All About Solar


Key Differences Between Residential and Commercial Rooftop Solar

What are the core differences in serving residential and commercial and industrial (C&I) solar markets as a solar contractor? If you’ve ever thought about expanding your residential solar contracting work to serve commercial customers as well, you might find it helpful to understand what these sectors have in common and where they diverge.

  1. C&I solar projects take longer

Comparing to commercial solar, residential solar project is a quicker process. As far as determining the size of the system, calculating the financial benefits, and actually getting it installed, it typically takes from 4 weeks to 12 weeks.

For the commercial solar, it is typically a longer process for people to involve with. It could take from 6 moths to a year to complete a project. One main reason is the permitting complexity, which is different and usually more than residential solar.

  1. Commercial projects are more technical

Increased technical complexity is another important factor that differentiates commercial solar contracting. In terms of designing a residential and commercial solar project, residential is fairly more straightforward due to the smaller scale. It is also easier to identify the technical issues and suggest a cost-effective solution for residential solar project in shorter period.

However, when it comes to commercial project, there are much more technical concepts involved. For example, you may require a different type of inverter to carry on a larger scale of solar project. Basically, all technical considerations get more complex when you transit from residential to commercial.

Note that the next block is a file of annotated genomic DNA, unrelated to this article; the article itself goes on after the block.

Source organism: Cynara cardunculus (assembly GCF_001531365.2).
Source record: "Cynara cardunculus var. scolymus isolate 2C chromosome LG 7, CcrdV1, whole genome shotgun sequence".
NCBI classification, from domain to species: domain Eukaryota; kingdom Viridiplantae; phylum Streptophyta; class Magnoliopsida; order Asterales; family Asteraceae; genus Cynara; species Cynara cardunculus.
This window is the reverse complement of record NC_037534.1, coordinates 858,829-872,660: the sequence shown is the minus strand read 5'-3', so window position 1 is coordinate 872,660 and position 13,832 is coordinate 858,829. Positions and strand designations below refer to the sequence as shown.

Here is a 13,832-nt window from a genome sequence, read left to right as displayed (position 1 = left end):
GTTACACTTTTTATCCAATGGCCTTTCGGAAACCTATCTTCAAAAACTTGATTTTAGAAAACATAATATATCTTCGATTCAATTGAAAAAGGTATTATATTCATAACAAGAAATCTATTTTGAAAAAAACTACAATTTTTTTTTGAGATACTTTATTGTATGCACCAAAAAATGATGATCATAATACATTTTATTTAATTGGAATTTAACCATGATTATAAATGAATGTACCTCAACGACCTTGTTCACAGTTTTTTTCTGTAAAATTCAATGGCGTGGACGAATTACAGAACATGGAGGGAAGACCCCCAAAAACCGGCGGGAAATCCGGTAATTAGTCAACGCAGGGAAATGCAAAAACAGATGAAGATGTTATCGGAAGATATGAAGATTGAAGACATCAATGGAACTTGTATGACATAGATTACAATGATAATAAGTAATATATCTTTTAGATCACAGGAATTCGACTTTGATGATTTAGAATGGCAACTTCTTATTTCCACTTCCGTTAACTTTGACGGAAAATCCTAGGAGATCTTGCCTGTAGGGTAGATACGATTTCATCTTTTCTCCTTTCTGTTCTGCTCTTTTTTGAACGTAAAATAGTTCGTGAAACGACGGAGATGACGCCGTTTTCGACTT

1. Commercial projects have higher costs, but lower cost per watt

Another key difference between residential and commercial solar projects is in the costs. While it’s intuitive that the price tag of a large C&I project will be greater than for a small residential solar system, some particular aspects of C&I projects typically come with much higher costs.

Despite the high cost, a developer can end up saving money on a cost per watt basis for a commercial solar project installation due to some of the set costs for both residential and commercial solar.

  1. Financing for commercial solar projects is less accessible

A final important difference between residential and C&I solar relates to financing. It is usually easier to access financing for the residential solar project.

For residential solar, financing options have been developed maturely whereas the C&I sector is not as developed. Despite that, there are more and more ways to start financing your commercial projects by joint venture, engage in relationship with banks, and seek for solar loan.

  1. Operation and maintenance

Commercial and residential solar panel systems vary in size and in the specifics of the installation. As a result, the logistics behind your O&M plan depend on whether your system is a small-scale rooftop system or large commercial project.

Plans for larger commercial projects tend to focus more on preventative strategies, while rooftop installations are typically more “reactive.” This is due in part to commercial properties being able to handle regular truck visits from solar maintenance crews. Additionally, residential systems are typically much smaller, and in the event of a problem, a small crew can be easily dispatched by an O&M company to repair that system. Conversely, an issue with a commercial system can take up more resources on the service company’s end.


Reference: Aurora Solar, Energy Sage